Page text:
30 October 2008

Canyon Crest and the Million Dollar Question

A Brea resident present at the city council's special meeting on the Canyon Crest development appeal handed me some copies of a post from an Orange County Register blog called "OC Watchdog" dealing with allegations that the Shopoff Group, the developer of Canyon Crest, offered $1 million to Hills for Everyone, one of the major opponents of the project, to cease its fight against it.

According to Hills for Everyone's executive director, Claire Schlotterbeck, "an intermediary for the Shopoff Group offered me, as a Hills for Everyone, representative, $1 million for 'an acquisition or for using it any we wanted to use it' -- if we 'went away." Schlotterbeck says she took the offer to the board, which unanimously rejected it. Further, she has stated, even though the offer was not illegal and Hills for Everyone was not in a position "to make a decision on the Canyon Crest project," that she would take out a sworn affidavit to counter any question of her account.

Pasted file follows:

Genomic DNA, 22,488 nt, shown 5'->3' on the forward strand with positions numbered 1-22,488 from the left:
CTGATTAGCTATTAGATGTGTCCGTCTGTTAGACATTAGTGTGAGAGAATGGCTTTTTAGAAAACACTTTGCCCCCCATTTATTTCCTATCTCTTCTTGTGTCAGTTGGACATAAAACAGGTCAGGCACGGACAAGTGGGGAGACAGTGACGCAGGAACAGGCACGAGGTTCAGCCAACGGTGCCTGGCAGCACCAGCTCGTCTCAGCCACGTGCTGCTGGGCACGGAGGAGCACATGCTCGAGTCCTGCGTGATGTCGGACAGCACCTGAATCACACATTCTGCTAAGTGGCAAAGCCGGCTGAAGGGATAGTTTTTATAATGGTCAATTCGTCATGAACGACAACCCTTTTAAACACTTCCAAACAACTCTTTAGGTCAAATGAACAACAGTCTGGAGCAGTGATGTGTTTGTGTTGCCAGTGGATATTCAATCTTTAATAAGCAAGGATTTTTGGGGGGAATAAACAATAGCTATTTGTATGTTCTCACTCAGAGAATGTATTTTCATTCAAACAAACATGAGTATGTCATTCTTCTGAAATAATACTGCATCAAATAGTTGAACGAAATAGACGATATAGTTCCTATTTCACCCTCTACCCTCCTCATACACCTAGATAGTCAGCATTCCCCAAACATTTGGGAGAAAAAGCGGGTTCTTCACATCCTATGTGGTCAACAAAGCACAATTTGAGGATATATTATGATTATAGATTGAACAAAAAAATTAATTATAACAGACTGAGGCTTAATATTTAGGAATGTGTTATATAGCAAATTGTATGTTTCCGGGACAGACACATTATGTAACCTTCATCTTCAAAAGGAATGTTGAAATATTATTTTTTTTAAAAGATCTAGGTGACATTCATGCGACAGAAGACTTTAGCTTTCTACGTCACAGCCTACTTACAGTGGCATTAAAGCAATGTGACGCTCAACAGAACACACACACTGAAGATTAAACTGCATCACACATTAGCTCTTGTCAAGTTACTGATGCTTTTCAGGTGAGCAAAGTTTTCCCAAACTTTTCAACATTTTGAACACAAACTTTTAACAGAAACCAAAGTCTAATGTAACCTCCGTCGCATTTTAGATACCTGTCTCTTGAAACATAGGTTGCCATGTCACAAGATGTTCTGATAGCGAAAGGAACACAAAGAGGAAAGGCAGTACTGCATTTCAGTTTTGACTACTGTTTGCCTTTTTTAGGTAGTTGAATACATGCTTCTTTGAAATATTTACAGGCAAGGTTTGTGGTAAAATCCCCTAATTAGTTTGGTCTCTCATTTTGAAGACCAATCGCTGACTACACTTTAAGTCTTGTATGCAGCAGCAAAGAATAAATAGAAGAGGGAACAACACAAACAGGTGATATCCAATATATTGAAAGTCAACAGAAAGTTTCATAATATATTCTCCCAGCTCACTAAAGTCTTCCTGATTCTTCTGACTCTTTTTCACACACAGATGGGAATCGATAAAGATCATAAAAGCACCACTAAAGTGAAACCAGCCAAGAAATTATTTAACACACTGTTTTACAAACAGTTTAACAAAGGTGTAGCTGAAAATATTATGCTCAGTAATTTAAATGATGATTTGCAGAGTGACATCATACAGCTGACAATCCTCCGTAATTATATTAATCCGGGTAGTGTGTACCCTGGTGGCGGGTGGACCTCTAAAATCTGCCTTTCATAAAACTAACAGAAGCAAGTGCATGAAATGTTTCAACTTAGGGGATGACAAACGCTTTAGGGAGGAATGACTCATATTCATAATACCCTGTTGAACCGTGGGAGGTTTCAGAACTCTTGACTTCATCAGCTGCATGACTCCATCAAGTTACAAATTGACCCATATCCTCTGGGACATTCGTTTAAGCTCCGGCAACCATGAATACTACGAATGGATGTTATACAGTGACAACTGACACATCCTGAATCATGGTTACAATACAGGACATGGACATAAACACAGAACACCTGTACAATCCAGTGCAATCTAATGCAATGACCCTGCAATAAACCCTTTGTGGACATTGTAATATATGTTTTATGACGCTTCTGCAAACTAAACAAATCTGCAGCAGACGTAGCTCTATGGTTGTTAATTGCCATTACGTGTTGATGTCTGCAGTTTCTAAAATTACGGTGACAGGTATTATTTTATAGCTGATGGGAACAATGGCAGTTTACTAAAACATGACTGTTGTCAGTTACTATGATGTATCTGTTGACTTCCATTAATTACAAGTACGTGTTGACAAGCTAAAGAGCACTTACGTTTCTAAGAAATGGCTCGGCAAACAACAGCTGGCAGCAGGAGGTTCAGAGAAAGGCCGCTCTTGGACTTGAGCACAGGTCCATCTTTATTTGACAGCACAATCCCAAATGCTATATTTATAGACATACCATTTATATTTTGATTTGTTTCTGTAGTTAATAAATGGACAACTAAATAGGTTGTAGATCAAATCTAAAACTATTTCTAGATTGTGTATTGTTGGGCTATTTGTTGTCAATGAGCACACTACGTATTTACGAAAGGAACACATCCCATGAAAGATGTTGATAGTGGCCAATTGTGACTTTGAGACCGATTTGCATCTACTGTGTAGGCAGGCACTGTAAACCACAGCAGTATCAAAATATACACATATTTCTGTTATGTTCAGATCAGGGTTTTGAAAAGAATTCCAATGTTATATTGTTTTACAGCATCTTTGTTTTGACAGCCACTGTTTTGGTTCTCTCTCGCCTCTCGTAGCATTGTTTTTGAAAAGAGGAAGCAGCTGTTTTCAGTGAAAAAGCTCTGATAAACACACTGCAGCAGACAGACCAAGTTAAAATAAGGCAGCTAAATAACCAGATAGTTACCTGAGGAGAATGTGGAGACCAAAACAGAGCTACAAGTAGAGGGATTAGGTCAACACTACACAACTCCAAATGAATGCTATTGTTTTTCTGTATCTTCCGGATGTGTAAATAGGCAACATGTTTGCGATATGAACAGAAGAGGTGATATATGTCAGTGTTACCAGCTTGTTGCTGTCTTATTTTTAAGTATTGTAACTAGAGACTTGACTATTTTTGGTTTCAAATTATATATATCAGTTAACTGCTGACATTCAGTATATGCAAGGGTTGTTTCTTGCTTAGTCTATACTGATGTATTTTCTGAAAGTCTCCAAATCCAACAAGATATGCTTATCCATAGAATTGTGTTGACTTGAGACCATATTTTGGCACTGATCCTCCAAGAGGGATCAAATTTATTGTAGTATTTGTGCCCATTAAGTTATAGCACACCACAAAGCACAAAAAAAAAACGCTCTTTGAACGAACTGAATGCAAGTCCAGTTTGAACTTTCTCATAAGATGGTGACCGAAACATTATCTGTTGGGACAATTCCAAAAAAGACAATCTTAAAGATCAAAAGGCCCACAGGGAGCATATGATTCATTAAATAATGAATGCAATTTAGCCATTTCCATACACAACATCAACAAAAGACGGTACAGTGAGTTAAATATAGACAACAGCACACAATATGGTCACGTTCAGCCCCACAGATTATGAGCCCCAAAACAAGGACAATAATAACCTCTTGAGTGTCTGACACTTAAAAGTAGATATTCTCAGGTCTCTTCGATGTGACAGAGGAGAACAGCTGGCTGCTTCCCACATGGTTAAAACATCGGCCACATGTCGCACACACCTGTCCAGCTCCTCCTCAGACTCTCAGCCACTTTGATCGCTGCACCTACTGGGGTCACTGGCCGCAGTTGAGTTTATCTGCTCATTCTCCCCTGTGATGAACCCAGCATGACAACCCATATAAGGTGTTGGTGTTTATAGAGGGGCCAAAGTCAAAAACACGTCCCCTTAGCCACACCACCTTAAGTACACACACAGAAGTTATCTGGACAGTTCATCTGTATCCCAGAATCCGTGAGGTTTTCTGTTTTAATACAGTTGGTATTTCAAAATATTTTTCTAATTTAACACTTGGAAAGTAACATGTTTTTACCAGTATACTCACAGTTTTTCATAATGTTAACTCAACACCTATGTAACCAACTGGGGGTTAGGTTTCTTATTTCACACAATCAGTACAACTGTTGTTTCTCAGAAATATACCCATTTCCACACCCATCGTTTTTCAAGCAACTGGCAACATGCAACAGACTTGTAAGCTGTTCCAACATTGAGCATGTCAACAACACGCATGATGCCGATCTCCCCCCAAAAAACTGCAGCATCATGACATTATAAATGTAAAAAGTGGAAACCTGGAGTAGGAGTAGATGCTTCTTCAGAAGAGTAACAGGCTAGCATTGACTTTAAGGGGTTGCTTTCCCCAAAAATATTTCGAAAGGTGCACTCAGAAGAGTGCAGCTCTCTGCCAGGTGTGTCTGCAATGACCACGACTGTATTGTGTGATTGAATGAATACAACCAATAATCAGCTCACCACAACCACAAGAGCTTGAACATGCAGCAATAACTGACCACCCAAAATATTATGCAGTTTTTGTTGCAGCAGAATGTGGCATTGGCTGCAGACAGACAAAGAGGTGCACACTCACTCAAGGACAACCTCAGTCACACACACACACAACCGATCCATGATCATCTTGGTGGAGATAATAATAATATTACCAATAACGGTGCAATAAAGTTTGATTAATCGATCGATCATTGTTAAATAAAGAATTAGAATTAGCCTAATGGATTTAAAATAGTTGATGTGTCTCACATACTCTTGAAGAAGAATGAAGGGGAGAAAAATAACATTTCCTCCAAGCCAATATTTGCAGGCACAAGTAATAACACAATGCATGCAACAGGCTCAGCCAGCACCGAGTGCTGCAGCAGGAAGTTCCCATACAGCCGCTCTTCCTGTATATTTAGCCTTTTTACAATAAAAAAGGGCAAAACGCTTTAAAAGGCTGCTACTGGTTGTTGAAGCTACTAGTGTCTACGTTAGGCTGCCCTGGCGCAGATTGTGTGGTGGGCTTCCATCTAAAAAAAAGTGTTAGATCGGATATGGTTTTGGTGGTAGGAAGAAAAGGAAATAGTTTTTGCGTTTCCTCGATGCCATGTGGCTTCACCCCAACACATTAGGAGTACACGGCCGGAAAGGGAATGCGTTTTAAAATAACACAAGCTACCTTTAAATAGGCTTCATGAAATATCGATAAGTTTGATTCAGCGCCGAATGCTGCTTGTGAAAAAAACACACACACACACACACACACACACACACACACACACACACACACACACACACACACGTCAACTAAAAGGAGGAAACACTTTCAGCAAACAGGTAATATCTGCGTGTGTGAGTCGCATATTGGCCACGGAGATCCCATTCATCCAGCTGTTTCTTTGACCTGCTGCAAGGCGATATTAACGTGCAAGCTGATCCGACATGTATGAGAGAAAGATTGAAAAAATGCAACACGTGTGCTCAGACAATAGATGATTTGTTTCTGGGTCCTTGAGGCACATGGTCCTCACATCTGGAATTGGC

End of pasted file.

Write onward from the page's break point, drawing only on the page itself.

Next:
After project rep Brian Rupp denied the accusation and Shopoff Group president William Shopoff accused Schlotterbeck of libel and slander, the Watchdog blogger got hold of Shopoff and said, "This is interesting if you want to hallucinate. It never happened. Our firm never authorized it." Shopoff, however, did follow up that: "I believe a conversation may have taken place with an intermediary [which is the exact word used in the quote attributed to Schlotterbeck above] but nobody here authorized it." Moreover, Shopoff has attorneys evidently looking into potential legal action, to which Schlotterbeck has replied "It's not libel, because the defense for libel is the truth. It did happen." She went on to state that the incident took place on 4 July, that there were two persons present (one "a political consultant type") and that, hold on to your hats, "the other was a city council member." The Watchdog evidently tried to get names, but wrote that "she won't name names publicly right now." With that, the post concludes with the question: "Messy business, this democracy and capitalism stuff, isn't it?"

I've never posted a comment to any blog posting before and have probably only read a half-dozen blogs before (not including this one), but I did put in a response after six others were posted, a couple taking shots at Schlotterbeck for living in a housing tract in Carbon Canyon that used to be the kind of open space she is now trying to protect. I really don't have the inclination to get into cyber shouting matches, so came up with this response: